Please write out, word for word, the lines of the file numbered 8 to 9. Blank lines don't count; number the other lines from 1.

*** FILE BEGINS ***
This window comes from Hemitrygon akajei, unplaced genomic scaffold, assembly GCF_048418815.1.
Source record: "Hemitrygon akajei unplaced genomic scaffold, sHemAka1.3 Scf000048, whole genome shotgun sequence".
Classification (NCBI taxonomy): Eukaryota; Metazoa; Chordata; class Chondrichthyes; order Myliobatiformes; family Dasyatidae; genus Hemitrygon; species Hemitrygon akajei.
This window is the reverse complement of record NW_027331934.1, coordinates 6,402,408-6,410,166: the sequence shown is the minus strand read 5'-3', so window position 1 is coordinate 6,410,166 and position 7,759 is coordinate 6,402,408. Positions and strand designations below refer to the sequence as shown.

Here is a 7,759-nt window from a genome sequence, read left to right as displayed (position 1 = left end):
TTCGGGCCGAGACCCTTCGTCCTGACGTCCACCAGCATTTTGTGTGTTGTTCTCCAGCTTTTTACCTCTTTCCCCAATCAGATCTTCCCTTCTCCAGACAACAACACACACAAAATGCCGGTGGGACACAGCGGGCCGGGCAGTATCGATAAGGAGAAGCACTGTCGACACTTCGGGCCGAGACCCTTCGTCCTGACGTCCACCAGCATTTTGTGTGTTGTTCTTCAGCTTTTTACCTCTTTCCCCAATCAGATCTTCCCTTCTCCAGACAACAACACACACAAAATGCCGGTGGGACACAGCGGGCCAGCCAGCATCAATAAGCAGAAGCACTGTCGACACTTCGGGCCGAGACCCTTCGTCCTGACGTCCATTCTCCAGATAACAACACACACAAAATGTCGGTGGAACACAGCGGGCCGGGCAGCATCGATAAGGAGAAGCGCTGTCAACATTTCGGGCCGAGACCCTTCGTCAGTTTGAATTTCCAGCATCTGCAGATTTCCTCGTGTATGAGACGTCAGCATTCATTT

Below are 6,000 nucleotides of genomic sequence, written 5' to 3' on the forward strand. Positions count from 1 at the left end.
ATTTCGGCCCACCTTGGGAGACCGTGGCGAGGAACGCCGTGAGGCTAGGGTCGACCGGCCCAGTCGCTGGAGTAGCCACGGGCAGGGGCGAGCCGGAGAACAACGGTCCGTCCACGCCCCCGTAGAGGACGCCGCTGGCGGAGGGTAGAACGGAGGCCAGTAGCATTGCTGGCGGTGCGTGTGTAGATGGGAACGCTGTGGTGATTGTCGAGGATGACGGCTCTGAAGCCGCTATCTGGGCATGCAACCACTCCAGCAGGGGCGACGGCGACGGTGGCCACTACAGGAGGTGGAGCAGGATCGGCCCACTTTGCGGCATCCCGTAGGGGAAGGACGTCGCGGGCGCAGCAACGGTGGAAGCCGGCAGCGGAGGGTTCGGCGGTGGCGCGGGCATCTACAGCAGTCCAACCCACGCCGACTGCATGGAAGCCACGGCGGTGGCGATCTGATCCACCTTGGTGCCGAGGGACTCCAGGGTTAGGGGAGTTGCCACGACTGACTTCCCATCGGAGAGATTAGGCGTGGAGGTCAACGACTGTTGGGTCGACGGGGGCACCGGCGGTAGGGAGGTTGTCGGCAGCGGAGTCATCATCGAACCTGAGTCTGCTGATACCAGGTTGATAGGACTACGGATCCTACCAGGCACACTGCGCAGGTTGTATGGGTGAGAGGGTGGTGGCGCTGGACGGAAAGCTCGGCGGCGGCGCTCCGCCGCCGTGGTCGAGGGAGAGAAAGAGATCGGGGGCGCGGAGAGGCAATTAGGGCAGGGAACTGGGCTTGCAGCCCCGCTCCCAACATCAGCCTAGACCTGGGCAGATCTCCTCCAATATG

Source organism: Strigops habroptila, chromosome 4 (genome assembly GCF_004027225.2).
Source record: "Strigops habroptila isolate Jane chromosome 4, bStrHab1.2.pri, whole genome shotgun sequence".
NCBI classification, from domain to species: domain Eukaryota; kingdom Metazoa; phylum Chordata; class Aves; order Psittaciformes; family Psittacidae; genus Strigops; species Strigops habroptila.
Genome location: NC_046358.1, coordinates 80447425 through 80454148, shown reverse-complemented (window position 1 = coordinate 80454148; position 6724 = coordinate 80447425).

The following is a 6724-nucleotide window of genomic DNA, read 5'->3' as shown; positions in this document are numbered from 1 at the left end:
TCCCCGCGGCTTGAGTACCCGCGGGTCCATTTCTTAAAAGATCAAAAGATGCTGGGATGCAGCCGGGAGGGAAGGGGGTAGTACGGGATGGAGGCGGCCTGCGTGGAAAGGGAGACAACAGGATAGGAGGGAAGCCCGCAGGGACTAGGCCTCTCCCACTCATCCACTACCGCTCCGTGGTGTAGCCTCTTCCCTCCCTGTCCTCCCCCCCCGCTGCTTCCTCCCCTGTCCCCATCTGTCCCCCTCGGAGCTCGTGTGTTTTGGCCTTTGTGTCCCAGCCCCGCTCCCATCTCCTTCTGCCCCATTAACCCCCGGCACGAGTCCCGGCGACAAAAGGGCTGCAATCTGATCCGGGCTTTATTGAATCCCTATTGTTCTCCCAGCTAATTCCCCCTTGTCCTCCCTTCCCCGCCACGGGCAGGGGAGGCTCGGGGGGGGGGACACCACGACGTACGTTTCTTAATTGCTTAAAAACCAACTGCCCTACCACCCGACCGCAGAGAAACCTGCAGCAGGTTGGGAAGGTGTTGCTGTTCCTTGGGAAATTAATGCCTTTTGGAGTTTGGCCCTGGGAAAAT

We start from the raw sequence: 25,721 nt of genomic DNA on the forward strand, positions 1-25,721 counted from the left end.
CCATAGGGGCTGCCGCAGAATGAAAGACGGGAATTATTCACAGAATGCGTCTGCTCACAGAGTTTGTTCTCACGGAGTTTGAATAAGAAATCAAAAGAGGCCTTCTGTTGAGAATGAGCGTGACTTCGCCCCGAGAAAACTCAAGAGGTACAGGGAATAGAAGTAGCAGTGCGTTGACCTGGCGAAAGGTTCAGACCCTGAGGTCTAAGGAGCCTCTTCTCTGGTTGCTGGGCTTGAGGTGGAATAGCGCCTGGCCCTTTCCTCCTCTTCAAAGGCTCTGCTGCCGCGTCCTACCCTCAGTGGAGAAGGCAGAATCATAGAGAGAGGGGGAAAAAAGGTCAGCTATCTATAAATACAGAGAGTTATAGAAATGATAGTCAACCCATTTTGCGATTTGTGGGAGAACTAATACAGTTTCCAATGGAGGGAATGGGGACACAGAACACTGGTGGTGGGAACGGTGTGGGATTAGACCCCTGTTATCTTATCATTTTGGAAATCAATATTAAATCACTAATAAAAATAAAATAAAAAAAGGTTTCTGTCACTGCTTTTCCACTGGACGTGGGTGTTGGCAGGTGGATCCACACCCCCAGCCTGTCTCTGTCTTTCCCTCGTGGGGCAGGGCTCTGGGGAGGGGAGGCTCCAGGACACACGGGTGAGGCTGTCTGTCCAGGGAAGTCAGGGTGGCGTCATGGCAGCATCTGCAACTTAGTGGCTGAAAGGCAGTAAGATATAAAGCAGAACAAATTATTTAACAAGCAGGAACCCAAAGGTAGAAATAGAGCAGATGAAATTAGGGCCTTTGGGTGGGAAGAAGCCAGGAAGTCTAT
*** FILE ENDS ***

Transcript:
ATTTCGGCCCACCTTGGGAGACCGTGGCGAGGAACGCCGTGAGGCTAGGGTCGACCGGCCCAGTCGCTGGAGTAGCCACGGGCAGGGGCGAGCCGGAGAACAACGGTCCGTCCACGCCCCCGTAGAGGACGCCGCTGGCGGAGGGTAGAACGGAGGCCAGTAGCATTGCTGGCGGTGCGTGTGTAGATGGGAACGCTGTGGTGATTGTCGAGGATGACGGCTCTGAAGCCGCTATCTGGGCATGCAACCACTCCAGCAGGGGCGACGGCGACGGTGGCCACTACAGGAGGTGGAGCAGGATCGGCCCACTTTGCGGCATCCCGTAGGGGAAGGACGTCGCGGGCGCAGCAACGGTGGAAGCCGGCAGCGGAGGGTTCGGCGGTGGCGCGGGCATCTACAGCAGTCCAACCCACGCCGACTGCATGGAAGCCACGGCGGTGGCGATCTGATCCACCTTGGTGCCGAGGGACTCCAGGGTTAGGGGAGTTGCCACGACTGACTTCCCATCGGAGAGATTAGGCGTGGAGGTCAACGACTGTTGGGTCGACGGGGGCACCGGCGGTAGGGAGGTTGTCGGCAGCGGAGTCATCATCGAACCTGAGTCTGCTGATACCAGGTTGATAGGACTACGGATCCTACCAGGCACACTGCGCAGGTTGTATGGGTGAGAGGGTGGTGGCGCTGGACGGAAAGCTCGGCGGCGGCGCTCCGCCGCCGTGGTCGAGGGAGAGAAAGAGATCGGGGGCGCGGAGAGGCAATTAGGGCAGGGAACTGGGCTTGCAGCCCCGCTCCCAACATCAGCCTAGACCTGGGCAGATCTCCTCCAATATG

Source organism: Strigops habroptila, chromosome 4 (genome assembly GCF_004027225.2).